Defra’s Chief Scientific Adviser Ian Boyd said: “Climate change will affect everybody. UKCP18 is designed to help everybody make better decisions, from those buying a house to people making large investments in infrastructure. It has been produced using state-of-the-art methods.”

Met Office Chief Scientist Stephen Belcher said: “The new science in UKCP18 enables us to move from looking at the trends associated with climate change, to describing how seasonal weather patterns will change. For example, heatwaves like the one we experienced in the summer of 2018 could be normal for the UK by mid-century.”

The projections are very little changed from the 2009 versions, although the forecast ranges seem to be slightly smaller. Indeed, the Met Office actually point out that UKPC18 is broadly consistent with UKPC09.

So let’s look at those four highlighted predictions:

  • Summer temperatures could be up to 5.4 °C hotter by 2070, while winters could be up to 4.2 °C warmer

This prediction bears absolutely no resemblance to what has actually been happening:


Average summer temperatures are less than a degree higher than in the 1930s. Moreover they have not increased since 2003.

As for average winter temperatures, they are no higher now than in the 1920s, and have been falling since the 2009 projections were made:


There is nothing in the actual data to support either of the Met Office’s projections.



  • The chance of a summer as hot as 2018 is around 50 % by 2050

Since 1976 there have been four other comparable summers to 2018:





In other words, we have had four in the last 24 years. Since 2006, we have gone twelve summers with only this year standing out.

What connects all of those five summers is “weather”. It is the shape of the jet stream which determines whether we have a hot summer or not. CO2 has nothing to do with it at all.

Unless the Met Office can show that emissions of CO2 bend the jet stream, their prediction is meaningless junk.

  • Sea levels in London could rise by up to 1.15 metres by 2100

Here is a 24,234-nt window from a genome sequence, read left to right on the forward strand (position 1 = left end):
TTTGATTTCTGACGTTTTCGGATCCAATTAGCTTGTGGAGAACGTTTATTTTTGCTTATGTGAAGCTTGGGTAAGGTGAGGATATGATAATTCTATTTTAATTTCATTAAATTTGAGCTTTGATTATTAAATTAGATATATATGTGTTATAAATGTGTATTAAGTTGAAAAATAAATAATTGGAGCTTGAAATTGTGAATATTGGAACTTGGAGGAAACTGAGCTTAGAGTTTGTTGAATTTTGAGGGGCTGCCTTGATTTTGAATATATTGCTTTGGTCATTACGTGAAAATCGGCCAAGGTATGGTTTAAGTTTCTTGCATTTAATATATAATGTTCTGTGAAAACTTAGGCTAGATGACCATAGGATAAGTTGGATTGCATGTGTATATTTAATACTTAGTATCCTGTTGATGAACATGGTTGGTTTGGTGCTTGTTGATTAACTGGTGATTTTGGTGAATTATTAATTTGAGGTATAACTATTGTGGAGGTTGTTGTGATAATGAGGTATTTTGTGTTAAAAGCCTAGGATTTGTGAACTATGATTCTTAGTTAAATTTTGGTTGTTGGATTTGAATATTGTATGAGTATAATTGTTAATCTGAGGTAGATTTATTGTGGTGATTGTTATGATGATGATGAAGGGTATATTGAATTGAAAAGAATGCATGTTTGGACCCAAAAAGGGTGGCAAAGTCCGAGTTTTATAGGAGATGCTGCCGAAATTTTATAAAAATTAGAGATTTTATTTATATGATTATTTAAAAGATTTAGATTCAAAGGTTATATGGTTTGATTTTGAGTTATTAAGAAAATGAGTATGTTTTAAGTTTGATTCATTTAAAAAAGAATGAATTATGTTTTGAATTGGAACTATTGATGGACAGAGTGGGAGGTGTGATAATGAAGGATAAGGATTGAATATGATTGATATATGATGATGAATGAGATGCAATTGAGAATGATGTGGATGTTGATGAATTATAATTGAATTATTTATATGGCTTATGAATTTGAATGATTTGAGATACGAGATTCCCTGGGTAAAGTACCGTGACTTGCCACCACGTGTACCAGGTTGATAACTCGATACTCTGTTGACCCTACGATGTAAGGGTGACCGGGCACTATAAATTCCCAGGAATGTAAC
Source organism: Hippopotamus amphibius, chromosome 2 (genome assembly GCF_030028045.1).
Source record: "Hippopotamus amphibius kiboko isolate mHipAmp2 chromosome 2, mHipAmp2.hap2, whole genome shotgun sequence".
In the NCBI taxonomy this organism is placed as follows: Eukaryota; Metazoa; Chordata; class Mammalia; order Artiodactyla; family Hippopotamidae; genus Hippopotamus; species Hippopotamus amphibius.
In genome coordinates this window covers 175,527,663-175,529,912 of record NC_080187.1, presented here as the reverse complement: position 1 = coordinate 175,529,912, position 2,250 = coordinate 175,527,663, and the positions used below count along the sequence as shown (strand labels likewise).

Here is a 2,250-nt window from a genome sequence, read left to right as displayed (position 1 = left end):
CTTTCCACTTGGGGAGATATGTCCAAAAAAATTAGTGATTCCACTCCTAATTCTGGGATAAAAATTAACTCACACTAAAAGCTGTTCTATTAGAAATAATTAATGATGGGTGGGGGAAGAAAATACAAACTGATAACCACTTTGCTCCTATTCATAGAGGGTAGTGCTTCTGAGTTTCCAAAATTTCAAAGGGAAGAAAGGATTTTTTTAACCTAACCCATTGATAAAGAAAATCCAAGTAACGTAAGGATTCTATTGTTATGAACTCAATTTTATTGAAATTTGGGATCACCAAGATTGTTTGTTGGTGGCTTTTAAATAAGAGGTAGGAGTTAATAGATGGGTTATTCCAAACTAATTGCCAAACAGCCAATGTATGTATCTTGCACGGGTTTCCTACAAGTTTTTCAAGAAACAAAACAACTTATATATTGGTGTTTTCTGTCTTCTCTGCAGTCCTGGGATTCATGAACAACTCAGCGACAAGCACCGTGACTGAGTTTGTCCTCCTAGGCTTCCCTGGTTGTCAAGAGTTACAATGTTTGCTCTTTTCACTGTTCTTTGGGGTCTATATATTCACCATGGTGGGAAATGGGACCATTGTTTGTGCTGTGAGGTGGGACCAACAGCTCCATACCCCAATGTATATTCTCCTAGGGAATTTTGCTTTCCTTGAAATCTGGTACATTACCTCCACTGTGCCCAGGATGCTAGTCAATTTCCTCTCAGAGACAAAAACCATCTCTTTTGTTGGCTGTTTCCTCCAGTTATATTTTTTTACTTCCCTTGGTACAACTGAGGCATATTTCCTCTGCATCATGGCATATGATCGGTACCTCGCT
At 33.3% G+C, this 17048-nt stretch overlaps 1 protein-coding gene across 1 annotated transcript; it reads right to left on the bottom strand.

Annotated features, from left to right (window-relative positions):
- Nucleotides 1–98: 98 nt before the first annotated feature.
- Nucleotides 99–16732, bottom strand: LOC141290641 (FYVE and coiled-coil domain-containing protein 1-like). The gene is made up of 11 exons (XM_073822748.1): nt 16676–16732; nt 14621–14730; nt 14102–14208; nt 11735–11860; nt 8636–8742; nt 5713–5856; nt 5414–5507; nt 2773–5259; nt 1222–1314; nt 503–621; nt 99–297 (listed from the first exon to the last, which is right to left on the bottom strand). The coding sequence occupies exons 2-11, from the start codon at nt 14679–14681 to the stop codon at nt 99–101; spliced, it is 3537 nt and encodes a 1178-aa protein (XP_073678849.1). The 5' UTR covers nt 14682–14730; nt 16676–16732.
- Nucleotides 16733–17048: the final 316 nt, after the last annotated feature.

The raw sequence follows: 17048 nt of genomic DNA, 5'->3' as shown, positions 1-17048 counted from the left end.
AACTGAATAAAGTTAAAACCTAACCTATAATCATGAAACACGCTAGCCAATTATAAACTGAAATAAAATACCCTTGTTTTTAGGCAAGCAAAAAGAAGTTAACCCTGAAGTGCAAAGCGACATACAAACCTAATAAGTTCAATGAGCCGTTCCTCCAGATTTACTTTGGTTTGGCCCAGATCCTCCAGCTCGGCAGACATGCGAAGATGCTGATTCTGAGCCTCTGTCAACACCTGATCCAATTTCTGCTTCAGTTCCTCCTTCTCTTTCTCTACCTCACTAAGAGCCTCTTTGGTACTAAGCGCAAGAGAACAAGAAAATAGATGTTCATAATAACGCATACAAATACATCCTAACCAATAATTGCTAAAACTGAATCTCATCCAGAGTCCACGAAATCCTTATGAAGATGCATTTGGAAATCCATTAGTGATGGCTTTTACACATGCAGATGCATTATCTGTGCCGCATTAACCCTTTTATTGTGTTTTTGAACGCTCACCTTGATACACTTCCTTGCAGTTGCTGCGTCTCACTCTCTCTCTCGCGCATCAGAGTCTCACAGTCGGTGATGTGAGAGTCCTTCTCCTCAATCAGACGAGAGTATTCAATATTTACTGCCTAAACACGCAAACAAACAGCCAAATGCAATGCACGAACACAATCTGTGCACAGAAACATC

This would equate to a rise of 14mm a year from now.

The current rate of rise on the East Coast is 1.54mm a year, based on the last 50 years. This is a slower rate of rise than the overall period since 1895, so sea level rise is not accelerating.



Again, the Met Office projection does not reflect reality.

  • Average summer rainfall could decrease by up to 47 % by 2070, while there could be up to 35 % more precipitation in winter

It probably won’t surprise you to learn that, once again, the actual data says that something completely different has been happening:



Summer rainfall has actually been increasing in recent decades, and the average is back to where it was in the 1920s.

Meanwhile, contrary to popular myth, average rainfall in winter has changed little over the period since 1910.

Met Office Fail

What has happened in the past is not necessarily a guide to what will happen in the future,

However, it is surely behoven of the Met Office to explain that their projections have no basis in reality, and to explain why things will suddenly be different in future?

They have of course had nearly a decade since they made similar projections in 2009. So they have had plenty of time to find out that the data so far has not matched those predictions.

Should not that be a warning to them that their computer models might not be all they are cracked up to be?


November 28, 2018 at 05:39AM